Raggedy Ann and Andy’s appeal is not only timeless, but also universal. Over the past 100 years, more than 60 million books, dolls, and other branded products have been sold worldwide. And the books alone have sold two million copies across the globe in the past 15 years.
A New Century Begins
Valerie Garfield, v-p and publisher of novelty and licensed publishing for Simon & Schuster Children’s Publishing, oversaw the publication of the anniversary editions as well as the reissues of the Ready-to-Read books. “Raggedy Ann and Andy have such a loyal fan base and impart such a sense of nostalgia, that we realized that this was the perfect time to dust off the original story collections, to celebrate the 100th anniversary and to give a nod to Raggedy Ann and Andy’s longevity and timelessness,” she said. “We cleaned up the art to make it vibrant and fresh for a new generation of readers.”
Garfield was impressed by the artistic precision of Palmer’s illustrations for the anniversary treasury, noting that she rose to the challenge of perpetuating Gruelle’s artistic vision while making the art accessible to today’s readers. “It’s a very fine line, and Jan did a tremendous job walking it,” she observed. “She stayed true to the original, revered look of Gruelle’s iconic art, yet gave it a fresh spin, without being too modern. We didn’t want to go too far in any direction, and Jan’s beautiful art is perfectly balanced.”
Similarly, the publisher took care to preserve the feel of Gruelle’s voice and graphics in the six re-branded Ready-to-Reads, which were created by various authors and illustrators. The titles – School Day Adventure, Leaf Dance, Hooray for Reading, Going to Grandma’s, Day at the Fair and Old Friends, New Friends – are also available in a new boxed set.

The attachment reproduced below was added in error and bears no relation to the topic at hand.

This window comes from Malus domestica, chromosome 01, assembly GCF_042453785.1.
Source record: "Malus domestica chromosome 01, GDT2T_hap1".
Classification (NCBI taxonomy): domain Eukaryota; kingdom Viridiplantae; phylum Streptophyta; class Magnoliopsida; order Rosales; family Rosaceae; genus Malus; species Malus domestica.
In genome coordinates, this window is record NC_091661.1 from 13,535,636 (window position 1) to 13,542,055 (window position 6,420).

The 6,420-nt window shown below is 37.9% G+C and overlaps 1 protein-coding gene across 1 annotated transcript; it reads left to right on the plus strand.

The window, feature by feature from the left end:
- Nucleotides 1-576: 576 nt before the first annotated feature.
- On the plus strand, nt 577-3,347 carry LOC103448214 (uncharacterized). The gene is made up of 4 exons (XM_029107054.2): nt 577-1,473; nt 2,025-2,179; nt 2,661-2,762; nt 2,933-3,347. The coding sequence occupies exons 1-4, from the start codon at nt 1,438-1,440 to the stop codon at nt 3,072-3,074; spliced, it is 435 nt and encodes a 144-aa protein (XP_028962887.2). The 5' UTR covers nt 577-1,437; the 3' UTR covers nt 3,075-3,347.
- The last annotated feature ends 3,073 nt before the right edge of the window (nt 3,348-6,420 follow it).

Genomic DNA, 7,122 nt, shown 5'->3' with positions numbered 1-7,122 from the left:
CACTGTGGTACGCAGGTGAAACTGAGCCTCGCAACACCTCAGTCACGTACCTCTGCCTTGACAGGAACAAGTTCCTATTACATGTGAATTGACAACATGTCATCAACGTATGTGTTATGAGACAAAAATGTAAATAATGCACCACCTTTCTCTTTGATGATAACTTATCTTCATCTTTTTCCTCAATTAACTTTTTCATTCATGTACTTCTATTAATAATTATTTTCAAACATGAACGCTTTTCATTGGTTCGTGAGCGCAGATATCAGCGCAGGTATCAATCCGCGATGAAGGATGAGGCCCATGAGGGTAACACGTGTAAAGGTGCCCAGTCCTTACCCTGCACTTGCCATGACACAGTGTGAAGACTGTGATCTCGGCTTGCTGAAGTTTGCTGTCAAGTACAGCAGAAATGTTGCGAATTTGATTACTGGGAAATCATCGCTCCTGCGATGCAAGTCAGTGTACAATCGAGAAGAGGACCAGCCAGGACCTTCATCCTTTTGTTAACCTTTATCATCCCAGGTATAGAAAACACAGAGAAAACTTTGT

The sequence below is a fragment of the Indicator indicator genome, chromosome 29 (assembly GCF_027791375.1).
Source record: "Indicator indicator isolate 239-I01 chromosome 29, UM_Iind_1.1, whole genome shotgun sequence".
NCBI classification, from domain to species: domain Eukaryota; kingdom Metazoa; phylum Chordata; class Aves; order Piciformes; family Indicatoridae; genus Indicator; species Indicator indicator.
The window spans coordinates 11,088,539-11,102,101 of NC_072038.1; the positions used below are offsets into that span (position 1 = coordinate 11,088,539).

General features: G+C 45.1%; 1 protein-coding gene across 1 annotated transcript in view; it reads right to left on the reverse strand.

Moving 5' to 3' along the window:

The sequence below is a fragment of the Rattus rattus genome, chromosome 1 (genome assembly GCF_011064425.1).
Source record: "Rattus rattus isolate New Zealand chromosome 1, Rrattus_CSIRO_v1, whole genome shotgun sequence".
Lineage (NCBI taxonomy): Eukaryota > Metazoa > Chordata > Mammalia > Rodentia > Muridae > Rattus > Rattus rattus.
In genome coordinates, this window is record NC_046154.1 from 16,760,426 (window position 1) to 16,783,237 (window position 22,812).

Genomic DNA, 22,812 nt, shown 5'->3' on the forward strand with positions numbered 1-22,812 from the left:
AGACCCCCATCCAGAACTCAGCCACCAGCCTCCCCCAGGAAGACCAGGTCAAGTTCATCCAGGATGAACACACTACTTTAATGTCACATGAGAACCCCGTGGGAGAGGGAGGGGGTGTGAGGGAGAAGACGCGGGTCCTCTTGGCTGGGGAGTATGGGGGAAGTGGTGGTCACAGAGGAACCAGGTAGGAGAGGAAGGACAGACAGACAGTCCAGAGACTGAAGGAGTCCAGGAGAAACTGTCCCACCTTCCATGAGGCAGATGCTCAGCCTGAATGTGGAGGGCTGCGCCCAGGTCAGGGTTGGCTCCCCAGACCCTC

An ancillary benefit of revitalizing Raggedy Ann and Andy in the new books, Garfield added, is reinforcing the characters’ identities as imaginative and active everyday kids. “Sometimes they are regarded as staid rag dolls, propped up in a rocking chair,” she said. “I hope these new editions remind everyone that Raggedy Ann and Andy are quite adventurous souls – they’re cool and fun characters with a lot of spunk.”
Tom Wannamaker, Joni Gruelle Wannamaker’s husband, has yet another goal for Raggedy Ann and Andy as they enter a new century of life. “My mission has been to get more males interested in Raggedy Ann and Andy, since it has been perceived as a ladies’ property to some extent,” he said. “One of the biggest hooks to get guys interested is the wonderful art involved in the property – it goes far beyond the toy component.”
That said, Wannamaker, who served in Vietnam as a Marine and has been involved with the U.S. Marine Corps Reserve Toys for Tots program in the past, said he was “tickled to learn” that the Raggedy Ann and Andy dolls were the first toy items distributed in the initiative’s inaugural toy drive in 1947.
“Everyone has done such a beautiful job with these books,” Joni Wannamaker Gruelle said of S&S’s work on the anniversary tie-ins, “and they’ve been wonderful about involving our family in the program, which is very important to us.”
“When his daughter Marcella died, my grandfather wanted to immortalize her,” Wannamaker added. “I am so pleased that, with these commemorative volumes, that his wish – and the kind and gentle message of his characters – endure. We’re excited at the prospect of keeping these books going for another 100 years.”
100th Anniversary Raggedy Ann Stories by Johnny Gruelle. S&S/Little Simon, $17.99 Oct. ISBN 978-1-4814-4389-0
100th Anniversary Raggedy Andy Stories by Johnny Gruelle. S&S/Little Simon, $17.99 Oct. ISBN 978-1-4814-4390-6
The Raggedy Ann 100th Anniversary Treasury by Johnny Gruelle, illus. by Jan Palmer. S&S/Little Simon, $17.99 Oct. ISBN 978-1-4814-4434-7